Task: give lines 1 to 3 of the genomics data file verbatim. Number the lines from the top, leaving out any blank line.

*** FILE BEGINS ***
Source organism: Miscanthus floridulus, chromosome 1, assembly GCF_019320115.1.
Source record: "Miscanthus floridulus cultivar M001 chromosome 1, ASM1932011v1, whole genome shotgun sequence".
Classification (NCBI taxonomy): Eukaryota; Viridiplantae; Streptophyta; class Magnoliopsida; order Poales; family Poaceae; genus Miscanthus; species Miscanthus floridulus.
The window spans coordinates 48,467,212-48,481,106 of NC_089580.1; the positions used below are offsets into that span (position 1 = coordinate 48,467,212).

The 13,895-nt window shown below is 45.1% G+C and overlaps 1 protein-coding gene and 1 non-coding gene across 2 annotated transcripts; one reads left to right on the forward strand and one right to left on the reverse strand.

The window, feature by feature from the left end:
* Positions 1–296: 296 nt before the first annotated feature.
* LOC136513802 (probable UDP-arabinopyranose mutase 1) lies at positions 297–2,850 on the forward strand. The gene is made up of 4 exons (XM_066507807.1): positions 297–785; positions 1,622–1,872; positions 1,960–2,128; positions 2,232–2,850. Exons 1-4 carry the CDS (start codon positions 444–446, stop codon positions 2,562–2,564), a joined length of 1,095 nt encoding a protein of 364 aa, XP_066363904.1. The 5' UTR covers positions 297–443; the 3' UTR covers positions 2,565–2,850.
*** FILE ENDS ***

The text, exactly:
Source organism: Miscanthus floridulus, chromosome 1, assembly GCF_019320115.1.
Source record: "Miscanthus floridulus cultivar M001 chromosome 1, ASM1932011v1, whole genome shotgun sequence".
Classification (NCBI taxonomy): Eukaryota; Viridiplantae; Streptophyta; class Magnoliopsida; order Poales; family Poaceae; genus Miscanthus; species Miscanthus floridulus.